April 12, 2010 at 9:31 am |
  56. Stacey

    We adopted a 21/2 year old girl from Ukraine. She is vibrant, spirited and seems to be "adjusting well". She does frequent outbursts and was a breath holder for attention and anxiety.
    She was misdiagnosed as an epileptic in the orphanage (breath holding). As a nurse, I was able to read her medical records through a translator to discover the true medical situation. The Russian medical system is much different than our own and children are labled with false diagnoses (esp with orphans) so they can be adopted. The other problem is the adoption agencies that are incompetent with the Health care system. Once the money is paid to them, you are your own advocate in the country and they essentially sign off. We were given 15 minutes to chose a child by looking at file laminated folders. After the 15 minutes elapse, you may or may not be invited back to pick another child. In order to get a healthy referral, one must say "yes" to a sick child and then refuse. It is a bit of a hazing process. When we called our agency, they said–"We don't know anything. We have never been in the country before." I don't understand how an agency can ethically guide you if they have never sent any of their employees to the country. "You'll have to figure it our for yourself–they said" Luckily, my husband and myself are strong willed individuals and stayed the course. This was just the beginning of the exhausting process.. Through God's hands we were presented our daughter in a difficult process.
    I forsee many issues occuring because agencies are inadequate not providing families with the proper guidance while in country. Secondly, the healthcare systems of many countries are different from our own and it takes knowing much medical knowledge to truly assess the child and medical records. And this is done through a translator! I don't know how I would have been able to understand our daughter's misdiagnose of epilepsy if I wasn't able to read her EEG and records. I did know that her mother and father did not drink or do drugs.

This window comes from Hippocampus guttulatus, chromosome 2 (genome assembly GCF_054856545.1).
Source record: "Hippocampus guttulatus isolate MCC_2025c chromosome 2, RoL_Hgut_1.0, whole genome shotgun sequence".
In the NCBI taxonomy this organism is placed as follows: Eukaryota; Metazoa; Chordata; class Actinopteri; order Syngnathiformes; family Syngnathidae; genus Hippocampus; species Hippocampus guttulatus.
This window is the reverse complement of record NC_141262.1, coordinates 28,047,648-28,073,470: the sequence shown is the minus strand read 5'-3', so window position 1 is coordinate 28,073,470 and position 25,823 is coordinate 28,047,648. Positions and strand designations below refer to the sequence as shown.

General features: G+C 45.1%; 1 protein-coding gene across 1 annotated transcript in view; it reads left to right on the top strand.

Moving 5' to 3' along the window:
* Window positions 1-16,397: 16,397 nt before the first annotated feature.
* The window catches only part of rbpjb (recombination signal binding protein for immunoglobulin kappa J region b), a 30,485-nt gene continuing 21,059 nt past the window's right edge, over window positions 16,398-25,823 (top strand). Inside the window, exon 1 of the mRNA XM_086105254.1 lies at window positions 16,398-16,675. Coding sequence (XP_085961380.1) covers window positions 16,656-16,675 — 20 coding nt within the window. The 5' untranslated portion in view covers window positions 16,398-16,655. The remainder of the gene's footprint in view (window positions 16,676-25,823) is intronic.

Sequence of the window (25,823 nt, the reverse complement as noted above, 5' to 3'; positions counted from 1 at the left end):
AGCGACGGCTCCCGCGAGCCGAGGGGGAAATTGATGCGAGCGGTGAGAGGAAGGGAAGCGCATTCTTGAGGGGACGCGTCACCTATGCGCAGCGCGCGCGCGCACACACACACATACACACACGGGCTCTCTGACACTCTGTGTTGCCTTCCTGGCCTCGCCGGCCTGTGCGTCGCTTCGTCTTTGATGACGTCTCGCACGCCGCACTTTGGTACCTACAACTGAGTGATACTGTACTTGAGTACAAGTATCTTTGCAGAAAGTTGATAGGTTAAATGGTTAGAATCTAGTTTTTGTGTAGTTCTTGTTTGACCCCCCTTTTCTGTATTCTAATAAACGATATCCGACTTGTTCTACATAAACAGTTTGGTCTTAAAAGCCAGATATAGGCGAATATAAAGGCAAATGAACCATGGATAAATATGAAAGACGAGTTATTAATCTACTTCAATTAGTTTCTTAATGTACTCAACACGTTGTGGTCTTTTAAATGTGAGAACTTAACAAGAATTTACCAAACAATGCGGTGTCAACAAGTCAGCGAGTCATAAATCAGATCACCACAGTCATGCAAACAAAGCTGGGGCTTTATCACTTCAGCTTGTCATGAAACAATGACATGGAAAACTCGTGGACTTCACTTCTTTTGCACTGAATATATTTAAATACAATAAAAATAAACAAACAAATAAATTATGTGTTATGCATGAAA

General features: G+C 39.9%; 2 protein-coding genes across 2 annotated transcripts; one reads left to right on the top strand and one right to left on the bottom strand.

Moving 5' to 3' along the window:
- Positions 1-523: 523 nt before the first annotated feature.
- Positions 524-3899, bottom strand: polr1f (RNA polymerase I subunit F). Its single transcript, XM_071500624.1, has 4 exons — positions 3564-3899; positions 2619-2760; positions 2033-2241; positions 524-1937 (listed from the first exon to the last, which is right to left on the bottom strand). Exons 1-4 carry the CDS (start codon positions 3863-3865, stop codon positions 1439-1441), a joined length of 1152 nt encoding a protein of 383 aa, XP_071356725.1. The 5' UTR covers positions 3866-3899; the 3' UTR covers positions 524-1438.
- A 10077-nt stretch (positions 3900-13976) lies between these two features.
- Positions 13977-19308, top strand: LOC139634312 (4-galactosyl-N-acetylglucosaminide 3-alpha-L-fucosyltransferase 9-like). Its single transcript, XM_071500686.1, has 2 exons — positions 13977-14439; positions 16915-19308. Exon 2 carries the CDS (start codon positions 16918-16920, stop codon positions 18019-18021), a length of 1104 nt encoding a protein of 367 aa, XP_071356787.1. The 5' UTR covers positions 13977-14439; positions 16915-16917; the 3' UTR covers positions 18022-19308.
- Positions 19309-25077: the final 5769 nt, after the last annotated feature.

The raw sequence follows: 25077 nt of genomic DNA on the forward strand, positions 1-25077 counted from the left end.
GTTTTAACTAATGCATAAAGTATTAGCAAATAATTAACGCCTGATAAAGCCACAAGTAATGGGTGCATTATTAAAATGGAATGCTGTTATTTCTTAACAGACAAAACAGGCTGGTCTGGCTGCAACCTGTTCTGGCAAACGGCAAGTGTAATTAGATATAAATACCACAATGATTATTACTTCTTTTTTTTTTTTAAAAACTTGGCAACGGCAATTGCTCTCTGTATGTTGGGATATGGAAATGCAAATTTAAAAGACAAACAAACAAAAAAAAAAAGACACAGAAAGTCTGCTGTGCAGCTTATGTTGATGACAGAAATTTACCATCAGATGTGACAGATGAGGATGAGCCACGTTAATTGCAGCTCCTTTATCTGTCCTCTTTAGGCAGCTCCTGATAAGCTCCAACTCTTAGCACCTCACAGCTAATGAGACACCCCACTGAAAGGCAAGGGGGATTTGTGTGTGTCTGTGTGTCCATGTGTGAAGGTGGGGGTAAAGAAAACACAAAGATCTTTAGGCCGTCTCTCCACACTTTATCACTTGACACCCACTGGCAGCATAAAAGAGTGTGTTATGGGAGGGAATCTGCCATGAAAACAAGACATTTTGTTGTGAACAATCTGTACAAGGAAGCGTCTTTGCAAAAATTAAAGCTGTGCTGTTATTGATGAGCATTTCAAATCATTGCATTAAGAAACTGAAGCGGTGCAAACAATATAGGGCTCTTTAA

The process of adopting needs to be revisited by the media and ethical standards need to be created by our own agencies.

    April 12, 2010 at 9:42 am |
  57. Jimmi Nok

    The description above from Katherine Dee Hansen is an exact parallel to my experience with my ex-wife. Born into an abusive family herself where she experienced severe sexual abuse from childhood. Then rained down her version of "Chaos to Exhaustion" onto my life. She always had this creepy sly smile on her face as she enacted her terror; she enjoyed it.

    America has their own "troubled children." They pervade our society and their children (my children now being raised by her) propagate the syndrome. This is fueled, purposely, by our "justice" system that thrives on the chaos they create and nurture by their greedy self-interest and careless antagonism; an extension of "ambulance chasing." Ambassador Kirby is simply one higher level example of the system that placed him in Washington; the ultimate achievement of any lawyer.

    April 12, 2010 at 9:51 am |
  58. dianemitchell